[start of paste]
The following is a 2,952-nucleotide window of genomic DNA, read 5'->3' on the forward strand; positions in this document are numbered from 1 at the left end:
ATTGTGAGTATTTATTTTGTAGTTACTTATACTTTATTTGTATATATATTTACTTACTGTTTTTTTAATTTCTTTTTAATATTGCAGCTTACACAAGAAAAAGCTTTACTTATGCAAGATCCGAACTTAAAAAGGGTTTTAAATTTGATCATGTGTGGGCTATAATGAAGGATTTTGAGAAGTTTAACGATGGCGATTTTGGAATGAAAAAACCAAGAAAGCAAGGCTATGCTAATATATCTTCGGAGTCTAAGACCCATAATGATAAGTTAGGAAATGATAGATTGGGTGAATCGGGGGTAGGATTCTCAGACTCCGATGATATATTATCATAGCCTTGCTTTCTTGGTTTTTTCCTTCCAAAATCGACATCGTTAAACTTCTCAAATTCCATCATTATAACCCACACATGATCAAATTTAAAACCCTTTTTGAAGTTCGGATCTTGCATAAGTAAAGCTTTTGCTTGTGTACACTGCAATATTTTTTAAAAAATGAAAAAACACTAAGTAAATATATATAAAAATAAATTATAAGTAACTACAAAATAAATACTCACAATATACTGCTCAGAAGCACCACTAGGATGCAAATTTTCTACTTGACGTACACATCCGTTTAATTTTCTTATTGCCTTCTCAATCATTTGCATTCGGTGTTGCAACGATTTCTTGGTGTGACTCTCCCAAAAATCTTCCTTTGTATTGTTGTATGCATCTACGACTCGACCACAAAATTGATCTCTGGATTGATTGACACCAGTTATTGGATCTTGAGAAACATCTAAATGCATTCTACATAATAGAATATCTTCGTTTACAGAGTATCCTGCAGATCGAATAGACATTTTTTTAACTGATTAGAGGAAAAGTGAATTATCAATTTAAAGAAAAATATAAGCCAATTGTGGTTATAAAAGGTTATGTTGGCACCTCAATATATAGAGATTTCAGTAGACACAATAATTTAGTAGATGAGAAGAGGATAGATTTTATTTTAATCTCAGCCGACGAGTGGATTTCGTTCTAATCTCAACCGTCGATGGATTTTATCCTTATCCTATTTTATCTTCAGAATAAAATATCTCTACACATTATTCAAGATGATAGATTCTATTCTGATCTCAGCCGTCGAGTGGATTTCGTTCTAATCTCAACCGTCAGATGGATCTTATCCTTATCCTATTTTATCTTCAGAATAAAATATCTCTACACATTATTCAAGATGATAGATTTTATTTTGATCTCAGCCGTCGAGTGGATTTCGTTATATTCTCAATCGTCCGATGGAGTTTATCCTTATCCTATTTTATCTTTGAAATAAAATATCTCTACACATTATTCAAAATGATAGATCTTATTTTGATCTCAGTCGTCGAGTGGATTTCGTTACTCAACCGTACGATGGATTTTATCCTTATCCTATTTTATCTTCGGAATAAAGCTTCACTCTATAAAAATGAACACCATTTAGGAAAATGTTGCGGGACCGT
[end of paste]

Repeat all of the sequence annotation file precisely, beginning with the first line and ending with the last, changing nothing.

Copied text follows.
The following is a 2,952-nucleotide window of genomic DNA, read 5'->3' on the forward strand; positions in this document are numbered from 1 at the left end:
ATTGTGAGTATTTATTTTGTAGTTACTTATACTTTATTTGTATATATATTTACTTACTGTTTTTTTAATTTCTTTTTAATATTGCAGCTTACACAAGAAAAAGCTTTACTTATGCAAGATCCGAACTTAAAAAGGGTTTTAAATTTGATCATGTGTGGGCTATAATGAAGGATTTTGAGAAGTTTAACGATGGCGATTTTGGAATGAAAAAACCAAGAAAGCAAGGCTATGCTAATATATCTTCGGAGTCTAAGACCCATAATGATAAGTTAGGAAATGATAGATTGGGTGAATCGGGGGTAGGATTCTCAGACTCCGATGATATATTATCATAGCCTTGCTTTCTTGGTTTTTTCCTTCCAAAATCGACATCGTTAAACTTCTCAAATTCCATCATTATAACCCACACATGATCAAATTTAAAACCCTTTTTGAAGTTCGGATCTTGCATAAGTAAAGCTTTTGCTTGTGTACACTGCAATATTTTTTAAAAAATGAAAAAACACTAAGTAAATATATATAAAAATAAATTATAAGTAACTACAAAATAAATACTCACAATATACTGCTCAGAAGCACCACTAGGATGCAAATTTTCTACTTGACGTACACATCCGTTTAATTTTCTTATTGCCTTCTCAATCATTTGCATTCGGTGTTGCAACGATTTCTTGGTGTGACTCTCCCAAAAATCTTCCTTTGTATTGTTGTATGCATCTACGACTCGACCACAAAATTGATCTCTGGATTGATTGACACCAGTTATTGGATCTTGAGAAACATCTAAATGCATTCTACATAATAGAATATCTTCGTTTACAGAGTATCCTGCAGATCGAATAGACATTTTTTTAACTGATTAGAGGAAAAGTGAATTATCAATTTAAAGAAAAATATAAGCCAATTGTGGTTATAAAAGGTTATGTTGGCACCTCAATATATAGAGATTTCAGTAGACACAATAATTTAGTAGATGAGAAGAGGATAGATTTTATTTTAATCTCAGCCGACGAGTGGATTTCGTTCTAATCTCAACCGTCGATGGATTTTATCCTTATCCTATTTTATCTTCAGAATAAAATATCTCTACACATTATTCAAGATGATAGATTCTATTCTGATCTCAGCCGTCGAGTGGATTTCGTTCTAATCTCAACCGTCAGATGGATCTTATCCTTATCCTATTTTATCTTCAGAATAAAATATCTCTACACATTATTCAAGATGATAGATTTTATTTTGATCTCAGCCGTCGAGTGGATTTCGTTATATTCTCAATCGTCCGATGGAGTTTATCCTTATCCTATTTTATCTTTGAAATAAAATATCTCTACACATTATTCAAAATGATAGATCTTATTTTGATCTCAGTCGTCGAGTGGATTTCGTTACTCAACCGTACGATGGATTTTATCCTTATCCTATTTTATCTTCGGAATAAAGCTTCACTCTATAAAAATGAACACCATTTAGGAAAATGTTGCGGGACCGT